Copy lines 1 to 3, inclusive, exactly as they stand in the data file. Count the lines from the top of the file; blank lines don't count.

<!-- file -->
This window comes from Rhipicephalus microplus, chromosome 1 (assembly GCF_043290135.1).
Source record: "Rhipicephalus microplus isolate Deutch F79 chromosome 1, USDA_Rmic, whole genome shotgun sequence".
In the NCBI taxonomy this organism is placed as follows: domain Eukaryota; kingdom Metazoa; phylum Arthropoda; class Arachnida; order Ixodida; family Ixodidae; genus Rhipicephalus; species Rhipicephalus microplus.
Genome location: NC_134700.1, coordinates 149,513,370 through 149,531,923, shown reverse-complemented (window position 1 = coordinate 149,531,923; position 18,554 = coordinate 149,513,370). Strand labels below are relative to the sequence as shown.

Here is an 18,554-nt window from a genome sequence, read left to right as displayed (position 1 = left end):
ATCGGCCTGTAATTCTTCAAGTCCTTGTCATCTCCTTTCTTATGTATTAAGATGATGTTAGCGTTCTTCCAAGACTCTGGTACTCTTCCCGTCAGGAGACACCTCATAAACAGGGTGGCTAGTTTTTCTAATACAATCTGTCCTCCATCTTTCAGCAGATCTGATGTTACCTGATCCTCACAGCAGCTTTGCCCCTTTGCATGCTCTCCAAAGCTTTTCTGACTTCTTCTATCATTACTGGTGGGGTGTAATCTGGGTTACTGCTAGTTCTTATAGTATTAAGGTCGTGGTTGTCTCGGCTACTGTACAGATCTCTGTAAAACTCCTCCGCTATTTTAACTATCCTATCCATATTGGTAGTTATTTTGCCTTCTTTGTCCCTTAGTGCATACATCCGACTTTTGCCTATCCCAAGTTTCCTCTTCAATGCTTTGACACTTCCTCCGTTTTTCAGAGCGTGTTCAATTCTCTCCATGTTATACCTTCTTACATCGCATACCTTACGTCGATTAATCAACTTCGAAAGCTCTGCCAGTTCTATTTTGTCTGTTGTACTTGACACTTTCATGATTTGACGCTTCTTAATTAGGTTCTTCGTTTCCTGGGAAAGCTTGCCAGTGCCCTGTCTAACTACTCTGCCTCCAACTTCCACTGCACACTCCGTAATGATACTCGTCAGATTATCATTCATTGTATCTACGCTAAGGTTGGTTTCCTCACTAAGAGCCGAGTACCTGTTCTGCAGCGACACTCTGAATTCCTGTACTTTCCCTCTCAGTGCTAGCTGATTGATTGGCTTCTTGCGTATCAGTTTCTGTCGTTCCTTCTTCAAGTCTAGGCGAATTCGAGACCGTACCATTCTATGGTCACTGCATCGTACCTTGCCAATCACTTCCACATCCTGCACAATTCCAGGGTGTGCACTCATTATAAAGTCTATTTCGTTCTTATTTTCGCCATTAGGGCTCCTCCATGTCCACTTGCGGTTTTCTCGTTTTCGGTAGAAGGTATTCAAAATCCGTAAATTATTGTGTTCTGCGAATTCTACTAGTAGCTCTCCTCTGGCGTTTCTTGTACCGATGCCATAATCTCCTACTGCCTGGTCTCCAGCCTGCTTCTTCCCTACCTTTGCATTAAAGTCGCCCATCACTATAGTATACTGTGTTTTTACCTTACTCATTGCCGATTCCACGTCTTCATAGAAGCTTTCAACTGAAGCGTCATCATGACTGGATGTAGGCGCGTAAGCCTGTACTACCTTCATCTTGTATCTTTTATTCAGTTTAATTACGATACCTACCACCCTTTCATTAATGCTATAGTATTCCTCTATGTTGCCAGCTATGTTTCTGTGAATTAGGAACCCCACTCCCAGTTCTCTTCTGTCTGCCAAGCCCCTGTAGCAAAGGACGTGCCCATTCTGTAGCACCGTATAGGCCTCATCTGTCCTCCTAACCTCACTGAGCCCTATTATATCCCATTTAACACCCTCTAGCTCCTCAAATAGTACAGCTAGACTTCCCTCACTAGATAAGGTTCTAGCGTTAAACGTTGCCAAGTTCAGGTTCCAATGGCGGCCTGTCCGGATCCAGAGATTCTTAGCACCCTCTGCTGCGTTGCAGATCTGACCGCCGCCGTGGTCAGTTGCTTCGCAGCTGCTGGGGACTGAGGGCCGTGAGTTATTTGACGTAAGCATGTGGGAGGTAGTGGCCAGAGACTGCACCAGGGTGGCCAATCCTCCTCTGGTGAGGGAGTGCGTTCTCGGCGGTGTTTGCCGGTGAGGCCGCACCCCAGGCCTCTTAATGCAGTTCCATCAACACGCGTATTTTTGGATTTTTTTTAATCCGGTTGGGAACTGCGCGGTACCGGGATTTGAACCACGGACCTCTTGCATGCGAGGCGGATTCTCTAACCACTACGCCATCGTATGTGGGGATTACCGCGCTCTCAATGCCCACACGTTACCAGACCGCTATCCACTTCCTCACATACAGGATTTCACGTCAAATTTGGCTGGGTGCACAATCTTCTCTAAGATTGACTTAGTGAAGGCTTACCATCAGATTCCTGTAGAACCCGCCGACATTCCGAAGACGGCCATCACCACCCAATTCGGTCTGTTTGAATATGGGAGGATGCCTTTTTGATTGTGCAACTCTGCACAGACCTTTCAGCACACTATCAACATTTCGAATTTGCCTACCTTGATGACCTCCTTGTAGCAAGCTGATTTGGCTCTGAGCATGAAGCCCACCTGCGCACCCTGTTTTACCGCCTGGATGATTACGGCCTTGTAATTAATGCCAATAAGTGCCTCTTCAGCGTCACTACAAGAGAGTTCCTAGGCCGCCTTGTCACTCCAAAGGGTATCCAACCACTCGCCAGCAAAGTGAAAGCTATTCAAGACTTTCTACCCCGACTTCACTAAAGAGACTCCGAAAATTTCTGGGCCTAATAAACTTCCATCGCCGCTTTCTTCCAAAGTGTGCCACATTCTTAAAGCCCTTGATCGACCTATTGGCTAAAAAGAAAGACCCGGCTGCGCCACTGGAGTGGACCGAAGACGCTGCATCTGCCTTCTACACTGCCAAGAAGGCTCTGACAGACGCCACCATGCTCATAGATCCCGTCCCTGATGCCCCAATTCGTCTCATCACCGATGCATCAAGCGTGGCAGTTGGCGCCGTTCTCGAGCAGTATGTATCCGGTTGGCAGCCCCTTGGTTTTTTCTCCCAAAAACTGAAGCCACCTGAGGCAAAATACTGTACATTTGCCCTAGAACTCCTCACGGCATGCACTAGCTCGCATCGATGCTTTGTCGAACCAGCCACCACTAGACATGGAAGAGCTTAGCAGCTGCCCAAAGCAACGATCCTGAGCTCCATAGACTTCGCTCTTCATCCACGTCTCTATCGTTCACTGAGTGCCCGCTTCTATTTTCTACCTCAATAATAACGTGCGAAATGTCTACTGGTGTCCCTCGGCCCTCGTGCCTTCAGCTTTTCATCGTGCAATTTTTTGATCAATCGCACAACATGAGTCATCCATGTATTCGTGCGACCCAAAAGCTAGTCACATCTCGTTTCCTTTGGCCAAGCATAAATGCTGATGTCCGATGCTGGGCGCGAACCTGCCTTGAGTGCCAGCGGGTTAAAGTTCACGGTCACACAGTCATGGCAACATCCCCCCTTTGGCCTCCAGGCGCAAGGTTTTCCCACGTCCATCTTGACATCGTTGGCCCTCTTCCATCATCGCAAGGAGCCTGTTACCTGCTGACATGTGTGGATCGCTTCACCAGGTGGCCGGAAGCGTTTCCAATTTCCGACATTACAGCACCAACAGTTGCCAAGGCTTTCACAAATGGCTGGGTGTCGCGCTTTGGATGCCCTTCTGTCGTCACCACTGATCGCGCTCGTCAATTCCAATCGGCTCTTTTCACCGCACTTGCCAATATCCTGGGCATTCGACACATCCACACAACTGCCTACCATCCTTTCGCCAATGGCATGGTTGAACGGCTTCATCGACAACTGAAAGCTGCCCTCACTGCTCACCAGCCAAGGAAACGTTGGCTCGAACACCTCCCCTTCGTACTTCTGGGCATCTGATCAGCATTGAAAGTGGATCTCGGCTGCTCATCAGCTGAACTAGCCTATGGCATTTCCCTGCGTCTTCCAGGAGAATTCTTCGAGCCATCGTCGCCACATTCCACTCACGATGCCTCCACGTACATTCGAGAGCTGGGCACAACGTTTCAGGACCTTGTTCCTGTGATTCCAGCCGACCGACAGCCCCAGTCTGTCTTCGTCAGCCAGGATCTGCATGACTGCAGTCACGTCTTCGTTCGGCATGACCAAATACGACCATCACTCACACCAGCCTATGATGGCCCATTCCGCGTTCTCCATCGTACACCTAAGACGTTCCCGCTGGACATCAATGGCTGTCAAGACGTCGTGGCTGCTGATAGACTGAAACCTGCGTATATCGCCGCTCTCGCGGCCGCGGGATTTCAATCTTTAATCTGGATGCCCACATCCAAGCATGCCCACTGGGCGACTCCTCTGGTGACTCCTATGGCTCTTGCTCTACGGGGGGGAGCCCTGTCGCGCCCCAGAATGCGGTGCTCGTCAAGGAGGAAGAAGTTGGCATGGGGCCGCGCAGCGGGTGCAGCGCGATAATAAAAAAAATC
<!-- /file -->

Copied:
This window comes from Rhipicephalus microplus, chromosome 1 (assembly GCF_043290135.1).
Source record: "Rhipicephalus microplus isolate Deutch F79 chromosome 1, USDA_Rmic, whole genome shotgun sequence".
In the NCBI taxonomy this organism is placed as follows: domain Eukaryota; kingdom Metazoa; phylum Arthropoda; class Arachnida; order Ixodida; family Ixodidae; genus Rhipicephalus; species Rhipicephalus microplus.